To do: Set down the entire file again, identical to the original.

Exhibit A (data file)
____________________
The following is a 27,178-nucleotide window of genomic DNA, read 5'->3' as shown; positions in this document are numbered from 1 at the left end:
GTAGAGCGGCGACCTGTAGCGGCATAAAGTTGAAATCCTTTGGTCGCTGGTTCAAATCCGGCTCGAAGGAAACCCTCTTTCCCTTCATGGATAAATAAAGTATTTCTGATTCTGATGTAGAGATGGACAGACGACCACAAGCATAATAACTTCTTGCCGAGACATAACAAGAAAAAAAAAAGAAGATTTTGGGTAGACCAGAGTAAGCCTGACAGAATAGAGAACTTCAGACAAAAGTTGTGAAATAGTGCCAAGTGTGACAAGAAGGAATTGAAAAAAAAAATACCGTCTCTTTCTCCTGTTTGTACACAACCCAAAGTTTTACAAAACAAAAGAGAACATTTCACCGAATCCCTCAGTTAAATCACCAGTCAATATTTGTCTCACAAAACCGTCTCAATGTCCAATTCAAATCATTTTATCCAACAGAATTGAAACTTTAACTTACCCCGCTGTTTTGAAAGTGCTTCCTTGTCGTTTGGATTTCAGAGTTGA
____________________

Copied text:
The following is a 27,178-nucleotide window of genomic DNA, read 5'->3' as shown; positions in this document are numbered from 1 at the left end:
GTAGAGCGGCGACCTGTAGCGGCATAAAGTTGAAATCCTTTGGTCGCTGGTTCAAATCCGGCTCGAAGGAAACCCTCTTTCCCTTCATGGATAAATAAAGTATTTCTGATTCTGATGTAGAGATGGACAGACGACCACAAGCATAATAACTTCTTGCCGAGACATAACAAGAAAAAAAAAAGAAGATTTTGGGTAGACCAGAGTAAGCCTGACAGAATAGAGAACTTCAGACAAAAGTTGTGAAATAGTGCCAAGTGTGACAAGAAGGAATTGAAAAAAAAAATACCGTCTCTTTCTCCTGTTTGTACACAACCCAAAGTTTTACAAAACAAAAGAGAACATTTCACCGAATCCCTCAGTTAAATCACCAGTCAATATTTGTCTCACAAAACCGTCTCAATGTCCAATTCAAATCATTTTATCCAACAGAATTGAAACTTTAACTTACCCCGCTGTTTTGAAAGTGCTTCCTTGTCGTTTGGATTTCAGAGTTGA